Many OSR game texts describe the open system as the maxim “rulings not rules.” Game master fiat and open system are often conflated but they aren’t quite the same thing. GM fiat is part of the open system but the open system is more than that.

The open system is the player utilizing their personal knowledge, experience, and creativity to solve problems in the game. Rather than using something that appears on their character sheet, a player may take knowledge of our world and apply it in a way that makes sense to them in the situation.

The open system is also the referee utilizing their personal knowledge, experience, and creativity to resolve situations not covered by the rules. When players come up with a novel solution to a problem their characters face the referee can use their knowledge of our world to adjudicate the outcome of the player’s decisions.

If the players say, “I want to do X” and if “X” is an action for which there is no explicit rule and the game master thinks the player character can accomplish, it simply happens. No die roll or reference to a rule is required.

An example…

Situation: The PCs are traveling through a forest on their way to a dungeon. The ranger came across a deer carcass as he was scouting the area around the trail they are taking through the forest.

Game Master: You’ve been traveling all day and it will be dark in a few hours. What do you do?

Ranger: Don’t forget the deer partly consumed by wolves a mile back. The tracks were about 8 hours old. The wolves may still be in the area.

Fighter: Lets stop and camp. I’ll gather wood and make a fire to discourage the wolves from coming into our camp.

Magic User: I need some sleep so I can reset my spells. Don’t wake me up unless you are all going to die.

Cleric: I’ll take the last watch.

Game Master: Darkness falls. Thud. You see the red glow of eyes reflected in the dark but they keep their distance.

I think it is instructive to break this down into its parts.

The characters are traveling through a forest. There are mechanisms for rate of travel, how far you can see in any direction, whether a ranger will notice the carcass and what information he can glean from it. None of that is mentioned.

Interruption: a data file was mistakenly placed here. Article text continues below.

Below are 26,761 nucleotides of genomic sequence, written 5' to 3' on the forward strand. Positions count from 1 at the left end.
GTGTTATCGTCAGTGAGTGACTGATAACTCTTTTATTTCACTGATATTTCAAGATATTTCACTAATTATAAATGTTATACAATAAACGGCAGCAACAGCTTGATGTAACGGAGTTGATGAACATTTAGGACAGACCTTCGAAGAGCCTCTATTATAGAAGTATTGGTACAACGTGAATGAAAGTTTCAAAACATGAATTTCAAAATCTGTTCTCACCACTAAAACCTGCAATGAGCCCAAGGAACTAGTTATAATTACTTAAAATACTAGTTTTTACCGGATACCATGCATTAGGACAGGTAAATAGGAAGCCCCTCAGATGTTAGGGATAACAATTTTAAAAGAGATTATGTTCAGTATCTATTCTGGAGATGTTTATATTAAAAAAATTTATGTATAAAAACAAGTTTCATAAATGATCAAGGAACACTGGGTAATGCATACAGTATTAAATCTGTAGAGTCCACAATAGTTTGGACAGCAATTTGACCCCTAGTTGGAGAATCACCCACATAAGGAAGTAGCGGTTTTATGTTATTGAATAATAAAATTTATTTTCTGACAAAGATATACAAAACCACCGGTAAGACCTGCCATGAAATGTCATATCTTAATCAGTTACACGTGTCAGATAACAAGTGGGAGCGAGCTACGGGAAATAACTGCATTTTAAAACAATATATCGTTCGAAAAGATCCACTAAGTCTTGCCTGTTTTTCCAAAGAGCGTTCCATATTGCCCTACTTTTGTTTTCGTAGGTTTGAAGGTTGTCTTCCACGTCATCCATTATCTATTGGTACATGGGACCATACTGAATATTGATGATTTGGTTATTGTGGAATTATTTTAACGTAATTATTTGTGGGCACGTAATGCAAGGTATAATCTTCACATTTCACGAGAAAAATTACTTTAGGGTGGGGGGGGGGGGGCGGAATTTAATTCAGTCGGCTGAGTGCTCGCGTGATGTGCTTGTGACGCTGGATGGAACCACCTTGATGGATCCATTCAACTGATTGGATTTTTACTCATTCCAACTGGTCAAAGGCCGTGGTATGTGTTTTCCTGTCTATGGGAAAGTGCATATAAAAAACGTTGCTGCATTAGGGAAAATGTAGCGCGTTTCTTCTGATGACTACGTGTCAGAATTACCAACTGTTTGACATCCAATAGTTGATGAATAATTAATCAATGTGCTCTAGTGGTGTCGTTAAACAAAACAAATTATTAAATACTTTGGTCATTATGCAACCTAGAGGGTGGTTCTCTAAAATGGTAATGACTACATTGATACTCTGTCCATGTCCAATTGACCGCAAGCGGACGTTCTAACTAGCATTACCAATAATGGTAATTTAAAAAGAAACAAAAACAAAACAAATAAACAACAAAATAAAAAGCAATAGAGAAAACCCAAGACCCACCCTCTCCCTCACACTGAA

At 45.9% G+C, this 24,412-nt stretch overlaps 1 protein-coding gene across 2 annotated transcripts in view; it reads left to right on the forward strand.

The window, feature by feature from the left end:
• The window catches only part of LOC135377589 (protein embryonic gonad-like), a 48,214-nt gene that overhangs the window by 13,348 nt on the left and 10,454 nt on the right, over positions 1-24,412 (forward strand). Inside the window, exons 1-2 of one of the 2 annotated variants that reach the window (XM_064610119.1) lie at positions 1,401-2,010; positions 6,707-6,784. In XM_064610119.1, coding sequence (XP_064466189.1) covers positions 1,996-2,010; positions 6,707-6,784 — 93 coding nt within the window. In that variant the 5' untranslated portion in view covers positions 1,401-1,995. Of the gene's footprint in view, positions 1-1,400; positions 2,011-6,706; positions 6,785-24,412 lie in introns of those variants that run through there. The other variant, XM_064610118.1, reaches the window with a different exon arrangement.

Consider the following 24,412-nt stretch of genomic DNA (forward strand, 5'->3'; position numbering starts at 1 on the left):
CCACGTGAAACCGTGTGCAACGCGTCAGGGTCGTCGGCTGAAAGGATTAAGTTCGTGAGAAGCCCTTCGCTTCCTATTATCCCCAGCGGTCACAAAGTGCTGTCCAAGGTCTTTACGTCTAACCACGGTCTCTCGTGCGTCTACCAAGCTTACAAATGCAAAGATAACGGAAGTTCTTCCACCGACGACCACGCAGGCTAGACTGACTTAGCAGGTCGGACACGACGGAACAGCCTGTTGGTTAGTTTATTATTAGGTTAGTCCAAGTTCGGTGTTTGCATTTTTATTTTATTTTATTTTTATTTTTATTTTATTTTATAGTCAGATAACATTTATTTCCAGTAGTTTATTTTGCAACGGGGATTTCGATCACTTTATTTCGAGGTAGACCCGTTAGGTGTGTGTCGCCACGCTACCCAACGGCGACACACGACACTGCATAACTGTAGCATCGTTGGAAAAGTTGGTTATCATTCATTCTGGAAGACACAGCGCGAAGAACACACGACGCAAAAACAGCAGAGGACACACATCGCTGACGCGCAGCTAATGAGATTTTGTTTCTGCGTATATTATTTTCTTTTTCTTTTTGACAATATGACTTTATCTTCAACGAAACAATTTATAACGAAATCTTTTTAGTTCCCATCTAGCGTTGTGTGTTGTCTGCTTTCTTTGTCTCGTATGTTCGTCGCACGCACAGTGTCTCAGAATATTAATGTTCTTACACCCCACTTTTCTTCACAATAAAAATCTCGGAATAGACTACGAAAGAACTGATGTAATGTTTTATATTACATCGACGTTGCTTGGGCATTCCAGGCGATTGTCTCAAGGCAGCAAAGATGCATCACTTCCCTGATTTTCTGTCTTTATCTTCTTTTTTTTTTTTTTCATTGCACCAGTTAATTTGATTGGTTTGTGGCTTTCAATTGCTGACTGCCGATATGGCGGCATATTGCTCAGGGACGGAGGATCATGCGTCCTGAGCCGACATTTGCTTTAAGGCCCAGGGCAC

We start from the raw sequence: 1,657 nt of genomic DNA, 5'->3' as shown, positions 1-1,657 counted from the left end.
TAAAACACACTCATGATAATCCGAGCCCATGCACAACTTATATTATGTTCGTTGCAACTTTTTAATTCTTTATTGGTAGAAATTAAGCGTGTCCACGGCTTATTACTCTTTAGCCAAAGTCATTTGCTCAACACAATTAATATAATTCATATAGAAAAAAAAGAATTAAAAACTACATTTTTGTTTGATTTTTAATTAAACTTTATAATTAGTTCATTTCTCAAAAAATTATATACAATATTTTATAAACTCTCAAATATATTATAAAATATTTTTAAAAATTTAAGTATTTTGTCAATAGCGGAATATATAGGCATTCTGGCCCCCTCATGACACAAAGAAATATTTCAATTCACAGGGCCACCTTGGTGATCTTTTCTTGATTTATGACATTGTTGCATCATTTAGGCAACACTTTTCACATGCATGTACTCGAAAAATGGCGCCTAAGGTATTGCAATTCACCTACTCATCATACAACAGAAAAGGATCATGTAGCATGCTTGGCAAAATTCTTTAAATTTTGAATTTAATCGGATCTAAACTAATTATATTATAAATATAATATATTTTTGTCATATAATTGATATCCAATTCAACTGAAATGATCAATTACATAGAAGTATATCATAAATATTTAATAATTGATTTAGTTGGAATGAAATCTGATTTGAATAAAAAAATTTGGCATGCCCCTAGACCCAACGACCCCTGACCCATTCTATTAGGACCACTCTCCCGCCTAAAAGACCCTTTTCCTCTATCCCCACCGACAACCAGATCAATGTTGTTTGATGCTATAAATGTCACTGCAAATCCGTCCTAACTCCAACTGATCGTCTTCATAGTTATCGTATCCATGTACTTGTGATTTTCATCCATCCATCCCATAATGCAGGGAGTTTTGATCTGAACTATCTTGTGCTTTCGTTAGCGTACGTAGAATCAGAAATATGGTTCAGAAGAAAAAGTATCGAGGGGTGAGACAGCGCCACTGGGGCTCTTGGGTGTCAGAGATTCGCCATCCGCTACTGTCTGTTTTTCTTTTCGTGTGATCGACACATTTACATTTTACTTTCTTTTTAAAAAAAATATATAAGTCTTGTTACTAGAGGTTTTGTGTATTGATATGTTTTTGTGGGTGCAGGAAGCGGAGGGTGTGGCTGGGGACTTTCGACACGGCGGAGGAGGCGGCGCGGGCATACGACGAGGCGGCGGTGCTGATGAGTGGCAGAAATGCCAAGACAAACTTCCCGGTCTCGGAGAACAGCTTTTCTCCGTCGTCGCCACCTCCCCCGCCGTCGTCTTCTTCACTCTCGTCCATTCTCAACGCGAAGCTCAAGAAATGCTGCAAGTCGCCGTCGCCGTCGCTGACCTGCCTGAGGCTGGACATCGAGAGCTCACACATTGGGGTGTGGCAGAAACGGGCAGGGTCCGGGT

The only thing the DM told them was the ranger saw a carcass, that wolves had eaten it and they were there about 8 hours ago.

The fighter makes a fire and GM decides the wolves make themselves known but keep away. There isn’t a mechanic for either of those things in most OSR games. You might use a 2d6 reaction roll with a modifier but there’s not specific direction for this situation in any book I’ve read.

Forests, obviously, are concentrations of mature trees. Does the rule book define a forest? Probably not. It assumes that players bring that knowledge in their head to the game.

Trees drop dead limbs. Those limbs lay on the ground in the forest. They are flammable. Again, the game designer and game master assumes we know this. There are no rules in the book for how long you have to spend gathering wood, how much wood you need, the species of trees in the forest etc.

The game master assumes that the player characters know how to start a fire and keep it going. The GM decides that since the wolves have had a meal just this morning, they aren’t hungry enough to attack a party of adventures with a fire (something wild animals tend to fear) and keep their distance.

The player uses their knowledge of wild animals, forests, and campfires to solve the problem of the wolves. The ranger could use the tracking mechanism of the game to follow the wolves, and the combat mechanisms of the game to fight the wolves. Instead the player uses the open system in combination with the setting information (there’s a forest with wolves) to solve the problem and the mechanisms of the game never come into play.

The Triple Threat

I am not saying the closed system of the rules is not important. Nor am I saying they aren’t used and we are merely playing “lets pretend.” That is a different sort of activity. We are playing a game with a closed rule set as part of the system. The rules, the setting, and the open system work together to make the complete game.

Players and referees combine setting knowledge, mastery of the game mechanics, and their real world knowledge. This is the magic of tabletop role-playing games.

My favorite moments of play is when my group comes up with outrageous “What if,” scenarios. They take setting knowledge, rules knowledge, and use the open system to come up with entertaining solutions to sticky problems.